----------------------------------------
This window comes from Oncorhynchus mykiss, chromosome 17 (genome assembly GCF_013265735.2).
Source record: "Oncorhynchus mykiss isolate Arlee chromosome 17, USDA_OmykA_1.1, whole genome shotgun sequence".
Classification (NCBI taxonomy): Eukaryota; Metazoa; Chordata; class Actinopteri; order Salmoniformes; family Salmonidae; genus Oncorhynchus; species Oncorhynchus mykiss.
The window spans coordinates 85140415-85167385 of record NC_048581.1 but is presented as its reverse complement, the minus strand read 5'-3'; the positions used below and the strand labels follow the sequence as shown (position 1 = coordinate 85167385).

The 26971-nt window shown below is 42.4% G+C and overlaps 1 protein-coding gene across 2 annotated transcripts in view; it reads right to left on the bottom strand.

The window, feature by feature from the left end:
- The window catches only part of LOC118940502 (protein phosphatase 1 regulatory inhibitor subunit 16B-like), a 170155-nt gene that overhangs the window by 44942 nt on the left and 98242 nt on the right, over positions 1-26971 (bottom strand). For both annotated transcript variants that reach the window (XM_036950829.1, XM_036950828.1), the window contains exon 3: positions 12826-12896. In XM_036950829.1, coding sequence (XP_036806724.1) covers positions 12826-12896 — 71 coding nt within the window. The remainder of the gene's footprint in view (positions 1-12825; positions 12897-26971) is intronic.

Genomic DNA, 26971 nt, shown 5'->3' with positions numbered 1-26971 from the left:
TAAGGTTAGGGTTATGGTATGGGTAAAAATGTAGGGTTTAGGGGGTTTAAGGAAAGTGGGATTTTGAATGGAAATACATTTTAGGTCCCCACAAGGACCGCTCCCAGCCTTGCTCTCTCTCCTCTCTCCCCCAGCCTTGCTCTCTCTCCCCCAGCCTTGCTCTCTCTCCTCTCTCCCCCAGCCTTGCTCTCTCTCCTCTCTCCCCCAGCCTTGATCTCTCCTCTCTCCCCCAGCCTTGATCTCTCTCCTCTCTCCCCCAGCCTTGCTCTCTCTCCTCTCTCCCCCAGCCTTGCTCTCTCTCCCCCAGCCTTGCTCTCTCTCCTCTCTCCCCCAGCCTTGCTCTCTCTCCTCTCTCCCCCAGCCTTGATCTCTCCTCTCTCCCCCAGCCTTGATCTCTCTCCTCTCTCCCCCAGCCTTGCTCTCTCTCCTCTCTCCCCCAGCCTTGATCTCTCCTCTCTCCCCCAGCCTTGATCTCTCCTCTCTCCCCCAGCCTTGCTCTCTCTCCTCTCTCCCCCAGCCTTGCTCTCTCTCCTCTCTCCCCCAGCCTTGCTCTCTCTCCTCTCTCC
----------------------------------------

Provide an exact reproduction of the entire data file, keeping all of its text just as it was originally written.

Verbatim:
This window comes from Oncorhynchus mykiss, chromosome 17 (genome assembly GCF_013265735.2).
Source record: "Oncorhynchus mykiss isolate Arlee chromosome 17, USDA_OmykA_1.1, whole genome shotgun sequence".
Classification (NCBI taxonomy): Eukaryota; Metazoa; Chordata; class Actinopteri; order Salmoniformes; family Salmonidae; genus Oncorhynchus; species Oncorhynchus mykiss.
The window spans coordinates 85140415-85167385 of record NC_048581.1 but is presented as its reverse complement, the minus strand read 5'-3'; the positions used below and the strand labels follow the sequence as shown (position 1 = coordinate 85167385).

The 26971-nt window shown below is 42.4% G+C and overlaps 1 protein-coding gene across 2 annotated transcripts in view; it reads right to left on the bottom strand.

The window, feature by feature from the left end:
- The window catches only part of LOC118940502 (protein phosphatase 1 regulatory inhibitor subunit 16B-like), a 170155-nt gene that overhangs the window by 44942 nt on the left and 98242 nt on the right, over positions 1-26971 (bottom strand). For both annotated transcript variants that reach the window (XM_036950829.1, XM_036950828.1), the window contains exon 3: positions 12826-12896. In XM_036950829.1, coding sequence (XP_036806724.1) covers positions 12826-12896 — 71 coding nt within the window. The remainder of the gene's footprint in view (positions 1-12825; positions 12897-26971) is intronic.

Genomic DNA, 26971 nt, shown 5'->3' with positions numbered 1-26971 from the left:
TAAGGTTAGGGTTATGGTATGGGTAAAAATGTAGGGTTTAGGGGGTTTAAGGAAAGTGGGATTTTGAATGGAAATACATTTTAGGTCCCCACAAGGACCGCTCCCAGCCTTGCTCTCTCTCCTCTCTCCCCCAGCCTTGCTCTCTCTCCCCCAGCCTTGCTCTCTCTCCTCTCTCCCCCAGCCTTGCTCTCTCTCCTCTCTCCCCCAGCCTTGATCTCTCCTCTCTCCCCCAGCCTTGATCTCTCTCCTCTCTCCCCCAGCCTTGCTCTCTCTCCTCTCTCCCCCAGCCTTGCTCTCTCTCCCCCAGCCTTGCTCTCTCTCCTCTCTCCCCCAGCCTTGCTCTCTCTCCTCTCTCCCCCAGCCTTGATCTCTCCTCTCTCCCCCAGCCTTGATCTCTCTCCTCTCTCCCCCAGCCTTGCTCTCTCTCCTCTCTCCCCCAGCCTTGATCTCTCCTCTCTCCCCCAGCCTTGATCTCTCCTCTCTCCCCCAGCCTTGCTCTCTCTCCTCTCTCCCCCAGCCTTGCTCTCTCTCCTCTCTCCCCCAGCCTTGCTCTCTCTCCTCTCTCC